Birkebein

Primarily for winter-sports. Things related to NHL, european Hockey and Cross Country Skiing.

Blueshirts United - Looking Back and Ahead: Mats Zuccarello

After a slow start, the 2013-14 season became one to remember for Mats Zuccarello. He began the season pointless through his first seven games, leading to him being scratched on October 24 against Philadelphia. He was re-inserted into the lineup in Detroit two days later and scored a goal to tie the game, which the Rangers would go on to win. Zuccarello would go on to score 59 points over his last 70 games to lead the team in the regular season, easily making 2013-14 the best season of Zuccarello’s young career.

Rosenborg Elite Hockey in the Norwegian GET Liga are officially over.
But already before it was officially announced that Rosenborg would quit, coach Jan Morten Dahl had plans of starting a new (yet unnamed) hockey team in Trondheim. 
Dahl has had offers to join other teams as assistant coach, but wants to dedicate himself to the local hockey scene, He’s already gained the loyalty of 5-6 players with lots of experience from the GET Liga, and added to this some young talent, thinks they stand good chances of getting up to the first division in their first year. But Dahl wants to be clever about the final push into the GET Liga, and wait until they’ve got a good administration, and a good economy. He makes a point out of building this club properly, from the foundation. Hopefully excluding the factors that made Rosenborg so economically unstable in the first place.
All this sounds good to me! Hope to once again see a hockey team from Trondheim in the GET Liga in 4-5 years. It’s quite frankly also necessary for the GET Liga to have some geographical diversity. 

Rosenborg Elite Hockey in the Norwegian GET Liga are officially over.

But already before it was officially announced that Rosenborg would quit, coach Jan Morten Dahl had plans of starting a new (yet unnamed) hockey team in Trondheim. 

Dahl has had offers to join other teams as assistant coach, but wants to dedicate himself to the local hockey scene, He’s already gained the loyalty of 5-6 players with lots of experience from the GET Liga, and added to this some young talent, thinks they stand good chances of getting up to the first division in their first year. But Dahl wants to be clever about the final push into the GET Liga, and wait until they’ve got a good administration, and a good economy. He makes a point out of building this club properly, from the foundation. Hopefully excluding the factors that made Rosenborg so economically unstable in the first place.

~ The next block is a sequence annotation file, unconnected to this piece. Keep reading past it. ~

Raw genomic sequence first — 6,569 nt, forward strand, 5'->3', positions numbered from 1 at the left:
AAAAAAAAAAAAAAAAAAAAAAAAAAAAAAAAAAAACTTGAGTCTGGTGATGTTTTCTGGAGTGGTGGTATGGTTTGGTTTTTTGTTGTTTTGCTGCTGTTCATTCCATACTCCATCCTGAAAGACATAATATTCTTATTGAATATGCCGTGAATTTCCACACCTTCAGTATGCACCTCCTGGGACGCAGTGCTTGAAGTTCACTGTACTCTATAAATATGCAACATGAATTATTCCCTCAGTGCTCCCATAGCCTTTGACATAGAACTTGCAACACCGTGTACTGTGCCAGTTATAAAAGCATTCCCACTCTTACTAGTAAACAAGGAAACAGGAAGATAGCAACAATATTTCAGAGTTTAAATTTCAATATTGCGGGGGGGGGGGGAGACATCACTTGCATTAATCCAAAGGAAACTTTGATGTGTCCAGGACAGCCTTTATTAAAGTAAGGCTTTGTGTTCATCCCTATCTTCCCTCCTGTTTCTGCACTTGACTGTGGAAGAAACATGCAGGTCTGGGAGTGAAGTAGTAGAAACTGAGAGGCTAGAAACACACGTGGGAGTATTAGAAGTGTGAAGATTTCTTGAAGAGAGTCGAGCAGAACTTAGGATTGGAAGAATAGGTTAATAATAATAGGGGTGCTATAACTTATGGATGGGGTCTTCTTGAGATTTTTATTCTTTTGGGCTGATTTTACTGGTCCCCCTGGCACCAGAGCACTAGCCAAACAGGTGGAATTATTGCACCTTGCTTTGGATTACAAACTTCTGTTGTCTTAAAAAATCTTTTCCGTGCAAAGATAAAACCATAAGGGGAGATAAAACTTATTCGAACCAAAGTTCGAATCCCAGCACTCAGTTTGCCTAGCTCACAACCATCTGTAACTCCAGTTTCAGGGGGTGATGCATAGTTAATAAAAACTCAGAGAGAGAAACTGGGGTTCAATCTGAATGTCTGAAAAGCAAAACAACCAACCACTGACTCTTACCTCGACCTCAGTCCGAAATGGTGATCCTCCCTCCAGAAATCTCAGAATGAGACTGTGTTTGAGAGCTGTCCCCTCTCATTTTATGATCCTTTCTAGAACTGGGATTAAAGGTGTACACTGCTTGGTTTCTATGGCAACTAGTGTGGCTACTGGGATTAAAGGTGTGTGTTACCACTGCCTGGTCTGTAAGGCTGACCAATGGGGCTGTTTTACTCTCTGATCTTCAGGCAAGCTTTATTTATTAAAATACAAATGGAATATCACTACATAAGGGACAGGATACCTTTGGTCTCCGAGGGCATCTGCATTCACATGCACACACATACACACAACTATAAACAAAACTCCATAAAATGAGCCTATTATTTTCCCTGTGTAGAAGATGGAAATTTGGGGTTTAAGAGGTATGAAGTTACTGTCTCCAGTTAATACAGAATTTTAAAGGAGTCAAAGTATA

All this sounds good to me! Hope to once again see a hockey team from Trondheim in the GET Liga in 4-5 years. It’s quite frankly also necessary for the GET Liga to have some geographical diversity. 

(Source: adressa.no)

"Uzbekistan was catapulted into the chess world when one of its nationals, nine-year-old Nodirbek Abdusattorov, beat a FIDE rated 2600 chess grandmaster, Andrei Zhigalko, in the first round of a local tournament. The grandmaster made no erratic blunders. Rather, it was precise play that ensured Nodirbek’s victory. Zhigalko played the black pieces and the popular Sicilian defence, but instead of playing the usual setup, White opted for an old move, a favourite of Bobby Fischer, 3. d3, closing the centre. It represented an ingenious move by Nodirbek to counter suspected home preparation.But Nodirbek obviously was not fully satisfied with his lone grandmaster victory, and proceeded to annihilate a second grandmaster, his compatriot Ruslan Khusnutdinov, in the same tournament. By doing so, he dispelled any doubt that the win against Zhigalko was a chance occurrence.”
Source

"Uzbekistan was catapulted into the chess world when one of its nationals, nine-year-old Nodirbek Abdusattorov, beat a FIDE rated 2600 chess grandmaster, Andrei Zhigalko, in the first round of a local tournament. 

The grandmaster made no erratic blunders. Rather, it was precise play that ensured Nodirbek’s victory. Zhigalko played the black pieces and the popular Sicilian defence, but instead of playing the usual setup, White opted for an old move, a favourite of Bobby Fischer, 3. d3, closing the centre. It represented an ingenious move by Nodirbek to counter suspected home preparation.